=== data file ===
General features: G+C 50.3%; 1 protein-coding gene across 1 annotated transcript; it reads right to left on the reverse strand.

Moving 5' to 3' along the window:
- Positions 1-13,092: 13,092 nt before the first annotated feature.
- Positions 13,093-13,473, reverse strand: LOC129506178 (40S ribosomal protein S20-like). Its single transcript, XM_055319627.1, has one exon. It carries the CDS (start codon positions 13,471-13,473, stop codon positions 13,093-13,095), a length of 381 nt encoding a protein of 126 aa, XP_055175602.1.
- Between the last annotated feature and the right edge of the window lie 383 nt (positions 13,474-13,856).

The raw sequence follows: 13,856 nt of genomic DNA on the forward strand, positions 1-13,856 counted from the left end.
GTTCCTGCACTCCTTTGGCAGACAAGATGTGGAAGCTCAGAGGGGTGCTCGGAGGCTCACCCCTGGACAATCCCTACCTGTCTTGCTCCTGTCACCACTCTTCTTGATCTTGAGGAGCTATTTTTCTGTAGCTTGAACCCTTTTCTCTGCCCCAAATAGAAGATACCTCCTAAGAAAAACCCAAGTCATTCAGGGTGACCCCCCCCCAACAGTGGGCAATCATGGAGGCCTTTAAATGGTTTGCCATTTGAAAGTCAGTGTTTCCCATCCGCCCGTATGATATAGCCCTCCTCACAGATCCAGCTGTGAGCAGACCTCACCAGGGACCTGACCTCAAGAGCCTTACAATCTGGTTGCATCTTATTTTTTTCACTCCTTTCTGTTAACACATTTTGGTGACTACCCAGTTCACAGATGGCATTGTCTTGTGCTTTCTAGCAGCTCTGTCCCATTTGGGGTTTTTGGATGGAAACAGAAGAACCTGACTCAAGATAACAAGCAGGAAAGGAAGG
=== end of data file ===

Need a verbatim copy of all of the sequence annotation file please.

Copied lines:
General features: G+C 50.3%; 1 protein-coding gene across 1 annotated transcript; it reads right to left on the reverse strand.

Moving 5' to 3' along the window:
- Positions 1-13,092: 13,092 nt before the first annotated feature.
- Positions 13,093-13,473, reverse strand: LOC129506178 (40S ribosomal protein S20-like). Its single transcript, XM_055319627.1, has one exon. It carries the CDS (start codon positions 13,471-13,473, stop codon positions 13,093-13,095), a length of 381 nt encoding a protein of 126 aa, XP_055175602.1.
- Between the last annotated feature and the right edge of the window lie 383 nt (positions 13,474-13,856).

The raw sequence follows: 13,856 nt of genomic DNA on the forward strand, positions 1-13,856 counted from the left end.
GTTCCTGCACTCCTTTGGCAGACAAGATGTGGAAGCTCAGAGGGGTGCTCGGAGGCTCACCCCTGGACAATCCCTACCTGTCTTGCTCCTGTCACCACTCTTCTTGATCTTGAGGAGCTATTTTTCTGTAGCTTGAACCCTTTTCTCTGCCCCAAATAGAAGATACCTCCTAAGAAAAACCCAAGTCATTCAGGGTGACCCCCCCCCAACAGTGGGCAATCATGGAGGCCTTTAAATGGTTTGCCATTTGAAAGTCAGTGTTTCCCATCCGCCCGTATGATATAGCCCTCCTCACAGATCCAGCTGTGAGCAGACCTCACCAGGGACCTGACCTCAAGAGCCTTACAATCTGGTTGCATCTTATTTTTTTCACTCCTTTCTGTTAACACATTTTGGTGACTACCCAGTTCACAGATGGCATTGTCTTGTGCTTTCTAGCAGCTCTGTCCCATTTGGGGTTTTTGGATGGAAACAGAAGAACCTGACTCAAGATAACAAGCAGGAAAGGAAGG